Radial farm tires are designed to run at lower air pressures in the field, at field speeds (5-10 mph). The higher the speed, the less weight carrying capacity a tire has. 8-10 psi may be perfect at field speeds, but when the tractor is transported between fields and/or farms on the highway at 30 mph, the weight carrying capacity is greatly diminished. The tires may need more air pressure to transport equipment on the highway than they do in the fields. Sidewall damage and sidewall separations can occur when tires are run overloaded and under inflated. Realizing that time is precious in the spring and fall during planting and harvest, money can be saved by running the correct air pressures for the application and usage during these times.  Air Inflation Systems are now being offered as aftermarket items, but manufacturers are looking at them as OE options to minimize tire damage and premature failures.

IF and VF technology is being used to enable a tractor to carry more weight without having to widen the tire to the point where it can’t be transported on the highway. This technology can also be used to reduce air pressure to minimize soil compaction in areas where no till and minimum till is used. An IF rated tire will carry 20% more weight at the same air pressure as a standard tire of the same size. A VF rated tire will carry 40% more weight at the same air pressure as a standard tire of the same size. If an IF/VF tire is being used, air pressure can be reduced to carry the same weight as a standard tire. This decreases ground bearing pressure, and thus reduces soil compaction. On the opposite side of the spectrum, sometimes the higher weight carrying capacity is needed. An example is radial implements (IF rated) on planters and cultivators where a bias ply implement tire will not carry the heavy weight of the implements. The VF rated tire is good for sprayers as they run at higher speeds and can handle the weight capacities.

There are still a huge number of bias ply farm tires running in the U.S. market. Bias ply farm tires are designated with ply ratings. The higher the ply rating of a bias farm tire, the more air pressure it holds and the more weight it carries. Bias ply tires, unlike radial farm tires, are not made to run at low air pressures. If bias tires are being used, the load carrying capacity should be checked to make sure they are not being overloaded.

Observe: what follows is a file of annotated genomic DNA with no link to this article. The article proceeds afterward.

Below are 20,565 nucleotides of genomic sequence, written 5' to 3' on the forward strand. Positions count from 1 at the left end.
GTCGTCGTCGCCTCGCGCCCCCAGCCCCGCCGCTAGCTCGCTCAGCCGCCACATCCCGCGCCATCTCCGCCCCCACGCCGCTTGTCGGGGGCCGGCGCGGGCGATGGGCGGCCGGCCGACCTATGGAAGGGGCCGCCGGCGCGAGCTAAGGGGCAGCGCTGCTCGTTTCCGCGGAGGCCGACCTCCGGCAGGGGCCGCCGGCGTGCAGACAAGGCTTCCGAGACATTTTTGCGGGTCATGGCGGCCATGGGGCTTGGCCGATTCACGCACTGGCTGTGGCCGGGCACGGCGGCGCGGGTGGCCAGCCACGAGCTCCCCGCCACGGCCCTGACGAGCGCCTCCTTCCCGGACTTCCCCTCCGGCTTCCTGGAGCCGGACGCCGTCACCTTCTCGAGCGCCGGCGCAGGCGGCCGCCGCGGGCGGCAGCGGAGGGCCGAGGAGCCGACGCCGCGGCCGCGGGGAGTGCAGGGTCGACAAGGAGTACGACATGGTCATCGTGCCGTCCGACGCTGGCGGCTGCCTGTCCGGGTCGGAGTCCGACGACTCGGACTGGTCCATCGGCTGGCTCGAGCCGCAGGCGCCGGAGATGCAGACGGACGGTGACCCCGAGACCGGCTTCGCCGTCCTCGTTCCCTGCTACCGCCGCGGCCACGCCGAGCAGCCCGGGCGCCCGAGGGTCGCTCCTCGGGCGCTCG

It is important to consider many things when choosing the correct tire for your equipment, your load, and your fields.  BKT technological specialists are available to help with any questions you may have.

Scott Sloan, Ag Product Manager / Global LSW Titan International Inc. (Manufacturer of Titan and Goodyear Farm Tires): Before I get started, I think it would beneficial to review the differences in tire technologies and what they offer.

  • Conventional tires are just that, they have been around since the dawn of the pneumatic tire.
  • IF (Increased Flexion) tires are designed to carry the same load at 20% less inflation pressure than the conventional tire of the same size.
  • VF (Very High Flexion) tires are designed to carry the same load at 40% less inflation pressure than the conventional tire of the same size.

The theory behind IF_VF technology is that as the tire deflects more the footprint becomes larger and the larger footprint means less ground bearing pressure and ultimately less compaction

With so many tire options it can be a bit confusing when making decisions on what one should purchase. Tractor manufacturers offer a multitude of options. They actually do a good job of offering the appropriate load and speed index tires on the tractor coming out of the factory. If a grower is in need of replacement my quick answer is to replace it with a similar rated tire, you really can’t go wrong.

Things get a bit more complicated if that grower is attempting to make a tire technology change which requires a bit more thought. For instance if they are looking at converting a MFWD from conventional tire technology to IF_VF technology not only will they need to replace all of the tires on the tractor they will need to choose a load index that suits the tractor at its heaviest condition.  Some manufacturers take into account that at slower speeds conventional tires are actually allowed a load bonus or plus up at 20 mph (+7%), 15 mph(+11%) and 10 mph(+34%) as it operates in at different speeds.  See Table 1.

In this case a 154 load index rated at 8,250 pounds at 23 psi is capable of carrying 11,055 pounds under 10 mph. When converting to IF or VF there is no load bonus for slower non-cyclical applications. An IF or VF tire can carry the same load at 40 mph as it does at 10 mph but is not allowed a load bonus or plus ups. That means that you will need to select a load index that will cover at least as much of the load of the standard tire to meet the load requirements of the tire you are taking off. See Table 2.

In this case the tractor would need to be converted to 165 load index and that tire would need to be inflated to 32 psi in order to carry the same load. Now granted a tractor typically doesn’t see those extreme loads all the time and inflation pressures can be adjusted much lower for general farming, but it is important that you select a tire with a load index high enough to handle those times when the tractor is experiencing those conditions or you will risk damage and or failure to the tire and possibly damage the tractor.

At the end of the day the grower needs to decide what is best for their operation. Converting to new technology on an existing tractor is not cheap and they need to weigh the benefits vs the cost. But if they do decide, it is best they understand the technologies and what gets them the biggest bang for the buck In addition, doing research and understanding their loads and applications will give them the best chance of being successful with the conversion. The tire dealer or tire manufacturers would be a great resource to ask questions if they are having trouble understanding.